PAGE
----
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South Korea monitors falling yen, tells exporters to take insurance

September 28, 2014
Japan Financial Markets Money traders of a foreign exchange dealing company work under an electric screen indicating the U.S. dollar against the Japanese yen in Tokyo Thursday, Sept. 18, 2014. The U.S. dollar hit its highest level against yen in six years. (AP Photo/Kyodo News)

Japan Financial Markets
Money traders of a foreign exchange dealing company work under an electric screen indicating the U.S. dollar against the Japanese yen in Tokyo Thursday, Sept. 18, 2014. The U.S. dollar hit its highest level against yen in six years. (AP Photo/Kyodo News)

SEOUL (Yonhap) — South Korea is closely monitoring the won-yen exchange rate that financial authorities say has reached a worrisome range and is encouraging exporters to take some hedging measures, officials said Sunday.

“The low-yen trend has entered its third year, but it is showing signs of accelerating recently,” an official staying close to exchange issues said. “Any lopsidedness in exchange rates can negatively impact the local economy. We are watching the situation very closely.”

The Korean won traded at 958.43 per 100 Japanese yen as of 5:50 p.m. Friday compared to 971.68 on Sept. 1. It rose from 1,017.48 won reached on Aug. 8.

Both the finance minister and the central bank chief have repeated their concerns about the weakening yen, which can seriously strike South Korean exporters where it hurts. Manufacturers of the two countries compete one-on-one in many foreign markets, and the exchange rate can affect the products’ prices.

Bank of Korea Governor Lee Ju-yeol, speaking to lawmakers on Sept. 16, said while the softening yen has not yet created deep difficulties for Korean firms, it has boosted the profit of Japanese companies.

“If they leverage their improved profitability, the situation may change,” Lee said.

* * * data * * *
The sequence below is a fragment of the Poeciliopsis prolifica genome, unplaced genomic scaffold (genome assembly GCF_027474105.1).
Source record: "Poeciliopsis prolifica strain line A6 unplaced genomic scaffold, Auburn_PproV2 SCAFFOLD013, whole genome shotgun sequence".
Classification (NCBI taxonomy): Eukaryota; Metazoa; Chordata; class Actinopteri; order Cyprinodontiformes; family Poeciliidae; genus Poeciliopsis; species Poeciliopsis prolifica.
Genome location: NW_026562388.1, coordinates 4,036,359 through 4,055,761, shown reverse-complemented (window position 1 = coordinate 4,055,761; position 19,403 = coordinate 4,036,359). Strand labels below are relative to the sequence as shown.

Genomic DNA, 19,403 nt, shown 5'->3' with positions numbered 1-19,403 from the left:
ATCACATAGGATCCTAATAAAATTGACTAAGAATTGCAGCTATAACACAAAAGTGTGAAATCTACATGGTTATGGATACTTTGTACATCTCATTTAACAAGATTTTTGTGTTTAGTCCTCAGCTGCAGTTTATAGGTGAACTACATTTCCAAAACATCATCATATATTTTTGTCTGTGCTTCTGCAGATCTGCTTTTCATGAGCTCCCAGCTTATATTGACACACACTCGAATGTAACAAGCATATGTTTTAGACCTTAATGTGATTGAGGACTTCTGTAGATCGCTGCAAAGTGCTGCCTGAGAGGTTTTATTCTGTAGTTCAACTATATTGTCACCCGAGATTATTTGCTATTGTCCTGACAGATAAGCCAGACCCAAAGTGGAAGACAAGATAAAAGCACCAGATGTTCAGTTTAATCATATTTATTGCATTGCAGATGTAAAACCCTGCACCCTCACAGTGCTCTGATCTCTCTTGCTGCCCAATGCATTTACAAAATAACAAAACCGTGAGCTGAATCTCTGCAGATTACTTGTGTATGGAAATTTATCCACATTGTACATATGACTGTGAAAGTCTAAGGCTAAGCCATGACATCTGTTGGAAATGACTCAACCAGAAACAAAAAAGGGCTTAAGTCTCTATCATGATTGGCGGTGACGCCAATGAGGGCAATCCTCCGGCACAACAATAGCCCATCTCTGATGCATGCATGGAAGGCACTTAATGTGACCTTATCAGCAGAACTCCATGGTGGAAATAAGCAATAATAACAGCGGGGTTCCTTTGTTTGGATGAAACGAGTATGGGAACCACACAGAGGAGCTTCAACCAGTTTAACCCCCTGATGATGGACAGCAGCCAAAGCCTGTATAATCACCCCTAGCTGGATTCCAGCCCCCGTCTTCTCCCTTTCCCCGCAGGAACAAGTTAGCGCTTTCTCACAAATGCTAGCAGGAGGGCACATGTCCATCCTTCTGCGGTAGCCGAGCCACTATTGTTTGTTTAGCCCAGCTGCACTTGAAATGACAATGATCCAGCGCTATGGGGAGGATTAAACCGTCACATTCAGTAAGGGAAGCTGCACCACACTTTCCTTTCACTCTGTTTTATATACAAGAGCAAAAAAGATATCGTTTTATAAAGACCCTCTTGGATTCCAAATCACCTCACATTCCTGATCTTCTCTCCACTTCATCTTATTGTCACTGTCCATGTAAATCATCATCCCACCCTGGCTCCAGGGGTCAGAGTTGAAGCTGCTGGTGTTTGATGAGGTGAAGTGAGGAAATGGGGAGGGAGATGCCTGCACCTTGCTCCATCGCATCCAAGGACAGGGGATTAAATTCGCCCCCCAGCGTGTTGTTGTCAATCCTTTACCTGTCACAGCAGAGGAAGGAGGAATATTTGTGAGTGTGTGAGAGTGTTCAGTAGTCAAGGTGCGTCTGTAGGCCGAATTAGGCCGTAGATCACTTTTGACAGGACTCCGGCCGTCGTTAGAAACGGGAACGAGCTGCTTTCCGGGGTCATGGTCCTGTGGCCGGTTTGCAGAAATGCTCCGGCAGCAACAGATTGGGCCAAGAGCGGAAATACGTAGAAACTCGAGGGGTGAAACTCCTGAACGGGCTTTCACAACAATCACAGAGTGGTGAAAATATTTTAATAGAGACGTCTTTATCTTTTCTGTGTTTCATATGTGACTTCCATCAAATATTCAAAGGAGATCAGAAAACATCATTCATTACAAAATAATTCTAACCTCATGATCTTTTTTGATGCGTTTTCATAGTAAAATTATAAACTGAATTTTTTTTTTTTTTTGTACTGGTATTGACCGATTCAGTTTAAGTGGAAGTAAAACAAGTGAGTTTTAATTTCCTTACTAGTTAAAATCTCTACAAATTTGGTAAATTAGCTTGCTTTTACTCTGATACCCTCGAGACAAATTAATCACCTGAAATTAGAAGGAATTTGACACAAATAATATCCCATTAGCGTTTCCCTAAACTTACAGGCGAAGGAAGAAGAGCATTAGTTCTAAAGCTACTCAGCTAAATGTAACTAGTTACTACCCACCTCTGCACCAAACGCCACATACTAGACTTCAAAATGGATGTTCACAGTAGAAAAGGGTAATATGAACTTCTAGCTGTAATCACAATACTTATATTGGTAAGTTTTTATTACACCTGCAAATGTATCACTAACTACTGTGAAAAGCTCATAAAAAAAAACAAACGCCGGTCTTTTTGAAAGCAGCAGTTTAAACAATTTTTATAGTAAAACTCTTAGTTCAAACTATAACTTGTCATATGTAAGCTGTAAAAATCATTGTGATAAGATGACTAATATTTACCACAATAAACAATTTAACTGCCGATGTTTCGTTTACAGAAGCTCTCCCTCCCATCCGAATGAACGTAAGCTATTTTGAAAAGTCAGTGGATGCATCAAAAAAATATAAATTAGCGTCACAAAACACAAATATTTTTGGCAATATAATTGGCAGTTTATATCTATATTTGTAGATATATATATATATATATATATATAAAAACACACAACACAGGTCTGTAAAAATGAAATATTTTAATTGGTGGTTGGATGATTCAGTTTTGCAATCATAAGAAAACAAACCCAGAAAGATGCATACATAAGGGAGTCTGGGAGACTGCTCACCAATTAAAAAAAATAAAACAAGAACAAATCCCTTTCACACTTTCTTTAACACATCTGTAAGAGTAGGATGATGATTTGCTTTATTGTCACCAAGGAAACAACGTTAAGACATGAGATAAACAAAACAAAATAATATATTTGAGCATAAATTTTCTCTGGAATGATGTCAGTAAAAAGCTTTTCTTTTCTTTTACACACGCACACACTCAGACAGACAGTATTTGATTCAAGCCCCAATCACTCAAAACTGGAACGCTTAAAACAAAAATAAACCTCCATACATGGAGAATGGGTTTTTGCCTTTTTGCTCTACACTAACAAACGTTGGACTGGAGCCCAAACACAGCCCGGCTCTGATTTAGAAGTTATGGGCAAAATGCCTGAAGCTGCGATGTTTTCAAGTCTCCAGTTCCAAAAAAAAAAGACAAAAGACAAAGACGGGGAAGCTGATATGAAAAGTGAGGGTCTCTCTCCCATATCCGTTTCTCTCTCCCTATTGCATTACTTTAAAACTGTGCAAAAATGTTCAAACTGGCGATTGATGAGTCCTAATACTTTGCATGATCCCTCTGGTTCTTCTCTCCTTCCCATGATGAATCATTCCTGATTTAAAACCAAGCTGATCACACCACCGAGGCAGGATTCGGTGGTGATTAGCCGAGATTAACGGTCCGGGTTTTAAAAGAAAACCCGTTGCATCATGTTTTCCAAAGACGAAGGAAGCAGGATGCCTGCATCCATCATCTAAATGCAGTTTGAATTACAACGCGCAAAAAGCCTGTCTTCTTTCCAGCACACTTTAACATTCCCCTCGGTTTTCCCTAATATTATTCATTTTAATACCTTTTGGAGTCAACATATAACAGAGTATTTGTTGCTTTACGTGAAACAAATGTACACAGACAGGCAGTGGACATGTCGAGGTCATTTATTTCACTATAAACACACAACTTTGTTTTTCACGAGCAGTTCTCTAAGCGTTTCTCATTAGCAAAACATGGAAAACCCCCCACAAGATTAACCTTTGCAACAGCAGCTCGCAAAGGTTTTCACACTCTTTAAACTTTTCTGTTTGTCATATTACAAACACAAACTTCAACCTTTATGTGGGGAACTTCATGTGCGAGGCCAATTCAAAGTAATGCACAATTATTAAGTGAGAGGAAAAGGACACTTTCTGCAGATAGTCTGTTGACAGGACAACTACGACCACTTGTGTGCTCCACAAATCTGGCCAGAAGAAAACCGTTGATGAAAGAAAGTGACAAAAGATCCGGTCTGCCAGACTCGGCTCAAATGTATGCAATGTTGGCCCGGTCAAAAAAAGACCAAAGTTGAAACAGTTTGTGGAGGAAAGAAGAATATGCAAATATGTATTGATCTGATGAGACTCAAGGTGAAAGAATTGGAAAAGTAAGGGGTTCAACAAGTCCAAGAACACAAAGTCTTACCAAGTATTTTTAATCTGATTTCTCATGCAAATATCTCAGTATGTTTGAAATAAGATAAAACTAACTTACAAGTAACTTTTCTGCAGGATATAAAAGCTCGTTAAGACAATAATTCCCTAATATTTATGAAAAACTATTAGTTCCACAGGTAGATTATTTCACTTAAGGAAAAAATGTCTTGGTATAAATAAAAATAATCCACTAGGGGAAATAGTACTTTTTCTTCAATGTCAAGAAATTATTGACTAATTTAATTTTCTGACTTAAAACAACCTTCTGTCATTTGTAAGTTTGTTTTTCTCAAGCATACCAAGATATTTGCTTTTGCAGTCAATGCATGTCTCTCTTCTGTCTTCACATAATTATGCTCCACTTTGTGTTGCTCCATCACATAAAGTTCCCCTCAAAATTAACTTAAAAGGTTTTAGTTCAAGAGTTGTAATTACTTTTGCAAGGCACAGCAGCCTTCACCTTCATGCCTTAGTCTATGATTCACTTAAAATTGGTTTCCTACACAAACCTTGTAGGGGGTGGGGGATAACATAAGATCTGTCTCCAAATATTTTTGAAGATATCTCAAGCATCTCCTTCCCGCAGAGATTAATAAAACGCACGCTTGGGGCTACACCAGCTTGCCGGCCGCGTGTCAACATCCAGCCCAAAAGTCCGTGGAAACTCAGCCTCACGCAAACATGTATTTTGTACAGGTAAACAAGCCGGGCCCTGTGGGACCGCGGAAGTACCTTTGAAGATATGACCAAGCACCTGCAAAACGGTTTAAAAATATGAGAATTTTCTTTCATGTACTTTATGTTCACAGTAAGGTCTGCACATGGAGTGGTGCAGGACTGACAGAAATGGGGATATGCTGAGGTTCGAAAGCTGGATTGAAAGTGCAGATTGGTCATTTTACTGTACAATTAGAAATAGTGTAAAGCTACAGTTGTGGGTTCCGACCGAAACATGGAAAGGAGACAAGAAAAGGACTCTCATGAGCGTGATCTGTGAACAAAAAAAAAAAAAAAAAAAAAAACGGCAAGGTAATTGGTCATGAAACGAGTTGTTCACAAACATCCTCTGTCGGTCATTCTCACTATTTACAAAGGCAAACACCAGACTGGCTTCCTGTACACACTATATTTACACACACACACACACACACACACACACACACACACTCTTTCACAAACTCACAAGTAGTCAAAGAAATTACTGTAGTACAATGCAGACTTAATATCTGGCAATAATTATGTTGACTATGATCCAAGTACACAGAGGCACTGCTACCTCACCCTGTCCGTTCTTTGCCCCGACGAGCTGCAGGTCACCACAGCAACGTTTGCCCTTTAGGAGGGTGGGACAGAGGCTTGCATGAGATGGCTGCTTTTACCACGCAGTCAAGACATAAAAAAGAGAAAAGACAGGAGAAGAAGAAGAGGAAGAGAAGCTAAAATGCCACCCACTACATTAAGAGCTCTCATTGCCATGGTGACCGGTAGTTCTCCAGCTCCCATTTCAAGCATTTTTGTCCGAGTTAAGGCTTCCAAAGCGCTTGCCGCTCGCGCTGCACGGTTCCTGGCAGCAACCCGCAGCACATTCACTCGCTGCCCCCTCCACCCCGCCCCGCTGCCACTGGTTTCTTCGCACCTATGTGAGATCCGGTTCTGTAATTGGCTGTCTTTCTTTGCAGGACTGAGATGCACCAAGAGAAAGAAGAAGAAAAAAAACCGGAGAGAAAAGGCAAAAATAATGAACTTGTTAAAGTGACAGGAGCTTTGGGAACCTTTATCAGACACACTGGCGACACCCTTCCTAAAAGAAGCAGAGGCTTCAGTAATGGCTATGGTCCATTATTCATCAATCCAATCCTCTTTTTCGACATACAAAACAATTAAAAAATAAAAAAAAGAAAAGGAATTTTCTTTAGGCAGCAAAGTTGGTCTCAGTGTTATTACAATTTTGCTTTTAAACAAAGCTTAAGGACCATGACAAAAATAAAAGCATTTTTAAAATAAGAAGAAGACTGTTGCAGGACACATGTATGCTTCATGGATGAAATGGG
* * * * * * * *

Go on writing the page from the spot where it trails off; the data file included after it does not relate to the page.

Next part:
“The yen is likely to weaken while the dollar likely will strengthen. Things will become more complicated. We plan to address the issues appropriately.”

Finance Minister Choi Kyung-hwan raised similar concerns when talking to South Korean reporters during the Group of 20 meetings in Australia.

Market watchers say the biggest worry is that the government may not have the effective tools to stave off the impact of the falling yen.

“The won-yen exchange rate is an arbitrate rate. There isn’t much that we can do,” Choi said in Australia.

The won-yen rate is tracked through the won-dollar and yen-dollar rates instead of direct trading.

The Korea Economic Research Institute said last week that the local currency could hike to the 800 won range next year, further stoking concerns.

On Sunday, a report from local brokerage Tongyang Securities said the real effective exchange rate (REER) for the Japanese currency is at its lowest in over 30 years.

Using 2010 as the base year with 100 as a benchmark, the brokerage said that REER has fallen to 73 so far this month compared to 78.89 in August. This is the lowest since 1982, according to its report.

“If the yen falls at a more rapid pace than other currencies, we are going to see a new age of low yen entirely different from 30 years ago in terms of REER,” Lee Chul-hee, an analyst at Tongyang, said.

Market watchers say South Korea could intervene to lower the won against the greenback as an indirect way of cushioning against the falling yen, but that could invite protest from the U.S. and other countries.

Lowering the key rate is another option, but as the won is not a widely traded international currency, such a measure does not guarantee results, they say.

“The government cannot directly step in. The companies, if they want to prevent problems, have to subscribe to exchange risk insurance,” a government official said, speaking on condition of anonymity. “But there is this ungrounded expectation among local firms that the won won’t rise any further, and we are worried that this will enlarge the potential damage.”

The government is promoting insurance for smaller firms, who stand to suffer more seriously from exchange rate volatilities, holding briefing sessions in the coming months.

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